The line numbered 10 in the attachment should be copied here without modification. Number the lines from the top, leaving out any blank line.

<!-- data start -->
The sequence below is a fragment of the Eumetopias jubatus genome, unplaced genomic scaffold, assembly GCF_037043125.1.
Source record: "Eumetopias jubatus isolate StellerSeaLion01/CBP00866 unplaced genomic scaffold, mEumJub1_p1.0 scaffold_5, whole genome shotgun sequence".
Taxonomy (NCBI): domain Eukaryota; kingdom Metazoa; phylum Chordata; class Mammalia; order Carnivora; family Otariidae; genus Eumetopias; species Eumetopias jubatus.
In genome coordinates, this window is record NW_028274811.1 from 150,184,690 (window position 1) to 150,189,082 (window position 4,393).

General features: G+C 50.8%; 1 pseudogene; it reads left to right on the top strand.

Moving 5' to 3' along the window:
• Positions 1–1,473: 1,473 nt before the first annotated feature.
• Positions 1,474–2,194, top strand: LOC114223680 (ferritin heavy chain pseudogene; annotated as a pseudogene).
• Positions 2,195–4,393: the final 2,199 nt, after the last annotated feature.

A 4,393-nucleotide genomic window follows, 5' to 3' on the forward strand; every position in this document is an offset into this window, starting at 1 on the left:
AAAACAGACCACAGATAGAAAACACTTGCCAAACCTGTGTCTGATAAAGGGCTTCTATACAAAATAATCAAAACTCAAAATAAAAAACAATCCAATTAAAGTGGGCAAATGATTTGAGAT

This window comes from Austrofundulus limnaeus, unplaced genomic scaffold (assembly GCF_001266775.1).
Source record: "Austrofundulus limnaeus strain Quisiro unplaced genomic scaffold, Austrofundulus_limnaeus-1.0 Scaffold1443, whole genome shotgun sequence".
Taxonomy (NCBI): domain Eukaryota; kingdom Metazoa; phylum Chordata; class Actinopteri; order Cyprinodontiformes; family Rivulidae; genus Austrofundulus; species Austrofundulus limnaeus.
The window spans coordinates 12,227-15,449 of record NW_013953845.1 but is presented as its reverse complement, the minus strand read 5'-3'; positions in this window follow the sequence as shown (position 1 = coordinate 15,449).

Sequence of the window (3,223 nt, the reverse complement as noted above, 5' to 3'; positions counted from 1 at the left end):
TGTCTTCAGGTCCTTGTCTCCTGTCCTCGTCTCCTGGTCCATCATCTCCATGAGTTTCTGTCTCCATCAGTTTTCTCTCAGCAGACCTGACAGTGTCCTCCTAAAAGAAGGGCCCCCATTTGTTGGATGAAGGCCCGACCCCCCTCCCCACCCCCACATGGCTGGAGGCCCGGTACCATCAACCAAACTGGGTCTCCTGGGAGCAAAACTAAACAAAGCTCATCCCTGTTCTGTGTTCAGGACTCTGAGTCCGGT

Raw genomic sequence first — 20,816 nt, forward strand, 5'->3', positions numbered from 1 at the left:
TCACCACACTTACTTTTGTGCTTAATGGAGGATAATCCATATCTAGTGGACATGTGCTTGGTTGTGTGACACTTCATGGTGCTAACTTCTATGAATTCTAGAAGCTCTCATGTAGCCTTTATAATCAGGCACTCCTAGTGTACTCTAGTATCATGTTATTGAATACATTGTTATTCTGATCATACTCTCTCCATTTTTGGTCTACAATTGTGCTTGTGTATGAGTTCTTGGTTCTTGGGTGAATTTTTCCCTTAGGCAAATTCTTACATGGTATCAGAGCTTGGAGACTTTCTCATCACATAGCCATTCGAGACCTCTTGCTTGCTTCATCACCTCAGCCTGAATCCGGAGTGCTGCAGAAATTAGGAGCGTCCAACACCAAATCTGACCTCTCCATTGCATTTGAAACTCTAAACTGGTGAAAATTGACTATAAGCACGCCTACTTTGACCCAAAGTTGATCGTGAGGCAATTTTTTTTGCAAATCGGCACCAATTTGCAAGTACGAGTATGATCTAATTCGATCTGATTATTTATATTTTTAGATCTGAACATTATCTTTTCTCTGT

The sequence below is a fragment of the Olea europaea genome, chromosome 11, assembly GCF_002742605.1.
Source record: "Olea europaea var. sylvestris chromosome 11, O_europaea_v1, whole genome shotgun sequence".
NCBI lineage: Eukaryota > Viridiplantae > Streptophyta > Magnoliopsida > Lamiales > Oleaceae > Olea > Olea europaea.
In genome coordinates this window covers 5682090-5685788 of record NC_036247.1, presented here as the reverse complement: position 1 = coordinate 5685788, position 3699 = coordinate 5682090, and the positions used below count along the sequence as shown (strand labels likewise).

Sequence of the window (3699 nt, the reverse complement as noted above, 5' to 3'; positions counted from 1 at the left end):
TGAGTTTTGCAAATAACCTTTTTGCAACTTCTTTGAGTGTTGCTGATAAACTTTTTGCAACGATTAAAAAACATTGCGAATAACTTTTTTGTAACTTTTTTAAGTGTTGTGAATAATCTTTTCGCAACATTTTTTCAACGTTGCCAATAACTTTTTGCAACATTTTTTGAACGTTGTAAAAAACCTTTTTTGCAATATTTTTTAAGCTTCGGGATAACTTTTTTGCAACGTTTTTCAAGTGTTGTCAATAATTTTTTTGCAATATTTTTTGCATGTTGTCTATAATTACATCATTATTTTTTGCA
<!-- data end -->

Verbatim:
A 4,393-nucleotide genomic window follows, 5' to 3' on the forward strand; every position in this document is an offset into this window, starting at 1 on the left: